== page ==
Laying on my couch, taking this moment to ground before I drive up towards Purgatory Resort to cook a seven-course meal. Taking a moment to reflect on how I arrived in Durango (albeit eight years ago) and how I'm currently paying my rent and bills... as a private chef. It's astonishing, really. The past year has been an unexpected one. A year ago, I would not have guessed that I'd be a private chef and not a social worker. (Who knows? Maybe a year from now, I'll be using my graduate school degree and no longer working as a full-time private chef. I doubt it.)
A friend reflected to me yesterday that I'm in a love affair with food. The sentiment landed deeply. I am head over heels in love with the ingredients I use to cook.
I accepted tonight's job just two days ago. At first, I wasn't sure what I would cook. Although I've been cooking for twelve years, spent a year at a hut cooking three meals a day for up to eight people, and have worked on and off as a private chef for a year and a half, I only recently formalized offerings. (I remember hiking Engineer back in August with a friend and decided I was going to build a website and make business cards.) As I wondered how I could cook an incredible meal for tonight, I realized I was overthinking.
Instead of thinking, I went to Sunnyside (Durango's local butcher and one of my favorite specialty shops in the world) and purchased some local meat (bone marrow, lamb, and their maple bourbon bacon). Instead of thinking, I purchased seasonal vegetables (delicata squash, carrots, and greens). Instead of thinking what I should cook, I let the seasons inform the menu; I let the ingredients speak for themselves.
Tonight's menu ranges from roasted bone marrow with a salami red wine roll (from Bread, obviously) to roasted delicata squash filled with carrot puree topped with honey and parmesan to spicy lamb kelp noodles inspired by Northern Chinese flavors to Thai summer rolls (basically a salad packed into a rice paper roll) to a venison stew (the deer being one my friend harvested and I helped process) to Mexican spiced chocolate fudge. That's not even the full menu. I am proud to say that each dish is built on a local ingredient (whether meat, goat cheese, or vegetable), and I firmly believe you can taste the difference.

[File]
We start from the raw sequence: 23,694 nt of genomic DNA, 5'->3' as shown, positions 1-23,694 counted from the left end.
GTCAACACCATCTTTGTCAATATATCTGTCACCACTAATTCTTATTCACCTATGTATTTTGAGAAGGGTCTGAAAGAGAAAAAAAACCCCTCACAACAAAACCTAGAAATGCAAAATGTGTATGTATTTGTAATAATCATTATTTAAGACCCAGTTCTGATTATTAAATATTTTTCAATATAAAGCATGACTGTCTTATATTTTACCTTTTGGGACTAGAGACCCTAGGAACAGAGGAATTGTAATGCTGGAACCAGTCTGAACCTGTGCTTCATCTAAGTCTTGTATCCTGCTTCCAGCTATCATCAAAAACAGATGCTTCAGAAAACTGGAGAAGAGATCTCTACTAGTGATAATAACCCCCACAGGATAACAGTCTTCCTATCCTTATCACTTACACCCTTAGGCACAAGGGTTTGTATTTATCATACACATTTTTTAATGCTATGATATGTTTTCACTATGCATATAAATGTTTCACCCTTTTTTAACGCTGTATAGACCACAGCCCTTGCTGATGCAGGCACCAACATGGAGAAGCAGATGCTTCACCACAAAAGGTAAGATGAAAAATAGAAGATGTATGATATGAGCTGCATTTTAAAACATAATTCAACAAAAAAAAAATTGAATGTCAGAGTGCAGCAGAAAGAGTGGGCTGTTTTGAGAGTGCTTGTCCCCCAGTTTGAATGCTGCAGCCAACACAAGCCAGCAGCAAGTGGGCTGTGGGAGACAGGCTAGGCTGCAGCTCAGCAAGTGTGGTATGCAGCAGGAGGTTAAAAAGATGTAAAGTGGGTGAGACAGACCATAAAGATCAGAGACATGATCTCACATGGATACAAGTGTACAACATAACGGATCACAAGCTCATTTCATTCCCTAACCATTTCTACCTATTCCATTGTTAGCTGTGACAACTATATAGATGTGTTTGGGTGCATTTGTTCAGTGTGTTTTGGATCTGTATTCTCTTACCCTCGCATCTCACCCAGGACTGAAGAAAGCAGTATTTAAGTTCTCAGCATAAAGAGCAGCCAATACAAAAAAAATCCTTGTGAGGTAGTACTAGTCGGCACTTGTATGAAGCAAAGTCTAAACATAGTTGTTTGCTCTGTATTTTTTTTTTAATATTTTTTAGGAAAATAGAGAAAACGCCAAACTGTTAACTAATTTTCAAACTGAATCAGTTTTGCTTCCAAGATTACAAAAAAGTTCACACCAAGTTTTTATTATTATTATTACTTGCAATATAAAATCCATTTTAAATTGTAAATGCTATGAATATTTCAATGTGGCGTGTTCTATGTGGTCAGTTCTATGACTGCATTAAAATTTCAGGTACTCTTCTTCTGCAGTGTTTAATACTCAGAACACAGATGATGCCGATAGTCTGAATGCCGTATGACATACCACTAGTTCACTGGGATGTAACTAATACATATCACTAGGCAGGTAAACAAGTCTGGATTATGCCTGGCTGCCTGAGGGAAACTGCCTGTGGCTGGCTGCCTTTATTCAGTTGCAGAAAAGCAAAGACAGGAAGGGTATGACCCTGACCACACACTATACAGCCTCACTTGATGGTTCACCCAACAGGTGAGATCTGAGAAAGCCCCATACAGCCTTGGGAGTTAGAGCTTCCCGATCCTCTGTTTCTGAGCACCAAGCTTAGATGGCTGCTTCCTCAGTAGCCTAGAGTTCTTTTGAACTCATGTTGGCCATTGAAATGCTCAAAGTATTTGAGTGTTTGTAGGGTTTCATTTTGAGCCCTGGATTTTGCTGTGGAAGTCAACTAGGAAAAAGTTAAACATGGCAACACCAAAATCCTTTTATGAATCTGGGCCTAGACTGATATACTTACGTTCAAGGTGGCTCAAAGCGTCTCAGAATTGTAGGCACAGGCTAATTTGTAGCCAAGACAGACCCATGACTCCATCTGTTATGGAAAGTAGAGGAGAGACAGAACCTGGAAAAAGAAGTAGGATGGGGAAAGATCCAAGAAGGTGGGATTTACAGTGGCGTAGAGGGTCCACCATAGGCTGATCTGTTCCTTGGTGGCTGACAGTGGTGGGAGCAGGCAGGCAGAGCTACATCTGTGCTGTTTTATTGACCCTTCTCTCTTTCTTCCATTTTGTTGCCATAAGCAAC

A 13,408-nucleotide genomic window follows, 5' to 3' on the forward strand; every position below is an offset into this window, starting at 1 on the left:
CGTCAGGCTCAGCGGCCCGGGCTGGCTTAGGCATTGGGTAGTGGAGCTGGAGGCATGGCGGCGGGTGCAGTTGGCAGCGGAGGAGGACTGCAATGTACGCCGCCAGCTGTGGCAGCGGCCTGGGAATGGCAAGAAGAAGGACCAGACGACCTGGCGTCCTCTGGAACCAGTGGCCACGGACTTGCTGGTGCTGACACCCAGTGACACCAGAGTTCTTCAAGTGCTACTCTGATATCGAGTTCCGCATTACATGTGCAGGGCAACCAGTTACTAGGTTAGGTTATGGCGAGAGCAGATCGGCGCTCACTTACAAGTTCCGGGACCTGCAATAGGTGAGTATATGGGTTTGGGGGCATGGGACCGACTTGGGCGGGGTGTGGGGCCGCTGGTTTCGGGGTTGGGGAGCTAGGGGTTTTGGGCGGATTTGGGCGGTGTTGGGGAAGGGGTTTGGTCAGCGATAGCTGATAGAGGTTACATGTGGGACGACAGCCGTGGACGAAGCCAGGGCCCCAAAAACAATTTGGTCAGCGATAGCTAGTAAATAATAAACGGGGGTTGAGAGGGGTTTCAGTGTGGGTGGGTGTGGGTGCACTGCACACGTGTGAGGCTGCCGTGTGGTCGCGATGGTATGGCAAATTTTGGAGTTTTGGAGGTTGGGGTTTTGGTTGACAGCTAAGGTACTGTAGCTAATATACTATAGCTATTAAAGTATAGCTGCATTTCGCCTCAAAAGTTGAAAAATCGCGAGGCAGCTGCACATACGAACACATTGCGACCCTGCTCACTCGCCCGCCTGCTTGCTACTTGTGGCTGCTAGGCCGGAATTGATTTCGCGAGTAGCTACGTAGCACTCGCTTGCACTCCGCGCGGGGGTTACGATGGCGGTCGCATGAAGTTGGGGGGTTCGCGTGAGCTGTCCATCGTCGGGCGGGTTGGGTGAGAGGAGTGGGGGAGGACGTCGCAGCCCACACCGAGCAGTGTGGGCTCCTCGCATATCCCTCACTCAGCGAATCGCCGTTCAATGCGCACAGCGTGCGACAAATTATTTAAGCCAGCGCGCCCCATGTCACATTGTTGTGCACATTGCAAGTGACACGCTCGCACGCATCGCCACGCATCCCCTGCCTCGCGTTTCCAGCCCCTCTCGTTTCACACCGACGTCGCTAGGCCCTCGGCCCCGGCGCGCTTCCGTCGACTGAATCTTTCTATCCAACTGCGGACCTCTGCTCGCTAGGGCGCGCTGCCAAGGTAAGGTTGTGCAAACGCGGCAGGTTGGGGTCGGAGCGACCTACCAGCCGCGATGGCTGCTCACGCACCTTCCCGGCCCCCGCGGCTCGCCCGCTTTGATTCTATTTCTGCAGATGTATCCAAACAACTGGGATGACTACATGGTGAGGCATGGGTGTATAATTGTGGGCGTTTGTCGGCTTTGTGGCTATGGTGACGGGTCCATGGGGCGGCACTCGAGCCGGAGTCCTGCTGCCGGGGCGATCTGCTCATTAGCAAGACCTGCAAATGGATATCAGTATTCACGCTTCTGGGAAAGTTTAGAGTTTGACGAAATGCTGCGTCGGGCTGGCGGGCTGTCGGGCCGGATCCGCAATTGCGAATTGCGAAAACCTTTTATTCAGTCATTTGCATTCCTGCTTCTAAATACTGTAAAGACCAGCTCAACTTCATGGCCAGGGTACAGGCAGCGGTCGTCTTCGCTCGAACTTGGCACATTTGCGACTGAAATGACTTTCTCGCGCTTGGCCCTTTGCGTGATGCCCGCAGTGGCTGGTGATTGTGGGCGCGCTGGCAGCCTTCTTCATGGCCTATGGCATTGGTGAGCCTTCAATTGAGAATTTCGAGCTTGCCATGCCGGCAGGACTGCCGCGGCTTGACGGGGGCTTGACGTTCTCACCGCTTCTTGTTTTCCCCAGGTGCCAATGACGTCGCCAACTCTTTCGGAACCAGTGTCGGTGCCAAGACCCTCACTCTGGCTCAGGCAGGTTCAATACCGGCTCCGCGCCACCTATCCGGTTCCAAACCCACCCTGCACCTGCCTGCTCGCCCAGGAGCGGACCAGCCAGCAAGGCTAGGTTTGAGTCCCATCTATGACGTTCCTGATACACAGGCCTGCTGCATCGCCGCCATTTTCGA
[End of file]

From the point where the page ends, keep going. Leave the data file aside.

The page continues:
Who knows what tomorrow will hold... but for today, I am endlessly grateful to be a private chef here in Durango, Colorado. Of all the places I have ever lived, this is the place that taught me what home feels like. To the seasons, to our lands, to home.
I've been wanting to write a post reflecting on my relationship with food over the past several years of cooking. Here we are.
These days, the phrase "from the gross to the subtle" is never too far from my heart. As we move with intention through the world, our experiences shift from gross to subtle. Our awareness sharpens, and we become more attuned to the nuances present in the day to day.
I have noticed my awareness sharpening as it relates to my culinary offerings. I think back to how I related to food ten years ago. I would check the ingredient list and felt satisfied if there were no additives. It didn't occur to me to wonder where the food came from, or when it was last a live plant or animal. I just cared that the ingredients were "clean."
Several years ago, I shifted to consuming mainly organic foods (a huge privilege in and of itself). I felt that if there was a USDA stamp of organic approval, then that was a step up from the foundation of clean ingredients I'd previously operated from.
Now, I feel myself in the midst of another shift. Organic is wonderful, and we should all have access to foods that are grown without harmful pesticides. However, I am starting to feel like it's not enough. Our foods are only as healthy as the soils they're grown in. If our "organic" food is grown in soil that is fundamentally devoid of nutrients, then our foods will not have the nutrients our bodies require.
I am wondering what it looks like to think beyond that which is merely sustainable. I am wondering what a private chef business could look like if I only cooked with ingredients that are local, seasonal, and grown by farmers who value regenerative practices.